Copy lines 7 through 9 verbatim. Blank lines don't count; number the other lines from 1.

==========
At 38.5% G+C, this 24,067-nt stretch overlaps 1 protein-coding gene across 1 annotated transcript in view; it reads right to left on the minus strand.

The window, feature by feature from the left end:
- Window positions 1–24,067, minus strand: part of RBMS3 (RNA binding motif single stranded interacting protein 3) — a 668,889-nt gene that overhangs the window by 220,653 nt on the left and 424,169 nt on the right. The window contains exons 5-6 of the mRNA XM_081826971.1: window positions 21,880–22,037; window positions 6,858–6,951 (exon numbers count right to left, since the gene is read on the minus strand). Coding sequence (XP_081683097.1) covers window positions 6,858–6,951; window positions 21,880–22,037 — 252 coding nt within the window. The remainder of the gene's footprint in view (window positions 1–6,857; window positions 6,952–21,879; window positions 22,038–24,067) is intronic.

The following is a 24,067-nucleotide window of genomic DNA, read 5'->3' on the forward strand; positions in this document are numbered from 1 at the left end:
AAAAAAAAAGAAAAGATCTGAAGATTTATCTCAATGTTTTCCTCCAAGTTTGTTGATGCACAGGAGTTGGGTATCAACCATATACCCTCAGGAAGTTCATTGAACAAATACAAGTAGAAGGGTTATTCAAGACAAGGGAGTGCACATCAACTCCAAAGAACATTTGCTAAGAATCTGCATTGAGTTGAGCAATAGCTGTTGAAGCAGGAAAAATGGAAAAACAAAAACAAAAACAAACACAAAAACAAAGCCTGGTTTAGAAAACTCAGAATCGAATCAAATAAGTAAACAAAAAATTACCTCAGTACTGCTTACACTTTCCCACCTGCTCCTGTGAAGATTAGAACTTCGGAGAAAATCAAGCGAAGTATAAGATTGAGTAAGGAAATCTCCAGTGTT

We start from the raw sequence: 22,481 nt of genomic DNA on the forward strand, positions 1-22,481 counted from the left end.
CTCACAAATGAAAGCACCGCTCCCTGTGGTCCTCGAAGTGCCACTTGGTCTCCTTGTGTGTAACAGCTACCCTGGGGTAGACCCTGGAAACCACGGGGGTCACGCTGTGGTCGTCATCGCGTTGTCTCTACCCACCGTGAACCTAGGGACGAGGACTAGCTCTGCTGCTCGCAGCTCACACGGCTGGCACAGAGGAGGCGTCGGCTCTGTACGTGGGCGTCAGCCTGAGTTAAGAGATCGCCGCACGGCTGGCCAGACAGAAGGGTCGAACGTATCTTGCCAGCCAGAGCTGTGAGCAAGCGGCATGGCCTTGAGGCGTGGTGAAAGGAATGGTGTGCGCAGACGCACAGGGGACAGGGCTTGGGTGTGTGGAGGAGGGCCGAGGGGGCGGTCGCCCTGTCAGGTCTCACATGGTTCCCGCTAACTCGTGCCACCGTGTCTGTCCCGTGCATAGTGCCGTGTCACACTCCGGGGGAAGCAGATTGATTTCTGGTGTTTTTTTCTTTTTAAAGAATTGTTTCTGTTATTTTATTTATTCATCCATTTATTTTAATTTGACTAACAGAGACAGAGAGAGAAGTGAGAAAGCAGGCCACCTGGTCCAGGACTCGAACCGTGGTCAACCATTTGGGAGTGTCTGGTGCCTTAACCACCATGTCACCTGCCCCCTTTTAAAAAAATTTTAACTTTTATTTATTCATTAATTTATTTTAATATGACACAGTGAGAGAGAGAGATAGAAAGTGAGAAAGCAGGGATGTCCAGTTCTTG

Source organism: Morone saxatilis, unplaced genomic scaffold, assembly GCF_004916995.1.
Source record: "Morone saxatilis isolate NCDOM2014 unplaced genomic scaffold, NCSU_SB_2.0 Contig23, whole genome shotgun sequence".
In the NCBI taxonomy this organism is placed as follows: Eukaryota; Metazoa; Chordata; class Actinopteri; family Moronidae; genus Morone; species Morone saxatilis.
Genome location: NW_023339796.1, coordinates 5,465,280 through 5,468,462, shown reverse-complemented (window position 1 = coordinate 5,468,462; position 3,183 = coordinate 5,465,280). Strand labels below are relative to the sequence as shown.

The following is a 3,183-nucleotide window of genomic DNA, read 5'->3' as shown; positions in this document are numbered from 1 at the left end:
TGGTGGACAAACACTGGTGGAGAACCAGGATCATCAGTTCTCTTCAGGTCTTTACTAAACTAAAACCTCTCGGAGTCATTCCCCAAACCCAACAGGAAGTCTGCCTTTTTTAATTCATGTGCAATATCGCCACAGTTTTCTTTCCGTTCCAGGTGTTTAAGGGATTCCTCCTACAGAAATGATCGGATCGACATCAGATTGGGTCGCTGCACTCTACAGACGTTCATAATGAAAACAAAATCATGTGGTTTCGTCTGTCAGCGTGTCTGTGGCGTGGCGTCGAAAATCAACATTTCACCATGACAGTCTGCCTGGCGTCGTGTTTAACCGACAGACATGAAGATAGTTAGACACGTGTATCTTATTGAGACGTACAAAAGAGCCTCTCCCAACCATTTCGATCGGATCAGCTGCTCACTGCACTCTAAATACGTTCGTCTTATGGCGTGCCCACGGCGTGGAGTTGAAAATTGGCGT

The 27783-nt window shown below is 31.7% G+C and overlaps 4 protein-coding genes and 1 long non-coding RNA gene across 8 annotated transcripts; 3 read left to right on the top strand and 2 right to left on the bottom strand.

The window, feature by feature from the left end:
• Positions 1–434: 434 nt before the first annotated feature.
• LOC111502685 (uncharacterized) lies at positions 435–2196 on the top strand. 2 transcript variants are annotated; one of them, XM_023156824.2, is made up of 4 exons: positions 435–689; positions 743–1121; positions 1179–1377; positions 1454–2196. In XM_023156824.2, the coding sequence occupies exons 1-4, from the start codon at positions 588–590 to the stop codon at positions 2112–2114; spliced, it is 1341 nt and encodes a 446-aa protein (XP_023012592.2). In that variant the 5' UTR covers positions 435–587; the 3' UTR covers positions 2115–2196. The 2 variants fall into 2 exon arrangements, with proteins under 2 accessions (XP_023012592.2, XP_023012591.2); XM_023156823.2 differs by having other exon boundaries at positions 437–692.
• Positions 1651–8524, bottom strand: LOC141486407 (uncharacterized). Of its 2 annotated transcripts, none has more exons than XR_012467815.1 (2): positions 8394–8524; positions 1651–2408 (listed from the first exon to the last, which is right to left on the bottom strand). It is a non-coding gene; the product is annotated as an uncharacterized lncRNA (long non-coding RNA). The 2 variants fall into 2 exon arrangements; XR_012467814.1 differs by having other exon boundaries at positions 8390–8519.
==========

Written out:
CTCACAAATGAAAGCACCGCTCCCTGTGGTCCTCGAAGTGCCACTTGGTCTCCTTGTGTGTAACAGCTACCCTGGGGTAGACCCTGGAAACCACGGGGGTCACGCTGTGGTCGTCATCGCGTTGTCTCTACCCACCGTGAACCTAGGGACGAGGACTAGCTCTGCTGCTCGCAGCTCACACGGCTGGCACAGAGGAGGCGTCGGCTCTGTACGTGGGCGTCAGCCTGAGTTAAGAGATCGCCGCACGGCTGGCCAGACAGAAGGGTCGAACGTATCTTGCCAGCCAGAGCTGTGAGCAAGCGGCATGGCCTTGAGGCGTGGTGAAAGGAATGGTGTGCGCAGACGCACAGGGGACAGGGCTTGGGTGTGTGGAGGAGGGCCGAGGGGGCGGTCGCCCTGTCAGGTCTCACATGGTTCCCGCTAACTCGTGCCACCGTGTCTGTCCCGTGCATAGTGCCGTGTCACACTCCGGGGGAAGCAGATTGATTTCTGGTGTTTTTTTCTTTTTAAAGAATTGTTTCTGTTATTTTATTTATTCATCCATTTATTTTAATTTGACTAACAGAGACAGAGAGAGAAGTGAGAAAGCAGGCCACCTGGTCCAGGACTCGAACCGTGGTCAACCATTTGGGAGTGTCTGGTGCCTTAACCACCATGTCACCTGCCCCCTTTTAAAAAAATTTTAACTTTTATTTATTCATTAATTTATTTTAATATGACACAGTGAGAGAGAGAGATAGAAAGTGAGAAAGCAGGGATGTCCAGTTCTTG

Source organism: Morone saxatilis, unplaced genomic scaffold, assembly GCF_004916995.1.
Source record: "Morone saxatilis isolate NCDOM2014 unplaced genomic scaffold, NCSU_SB_2.0 Contig23, whole genome shotgun sequence".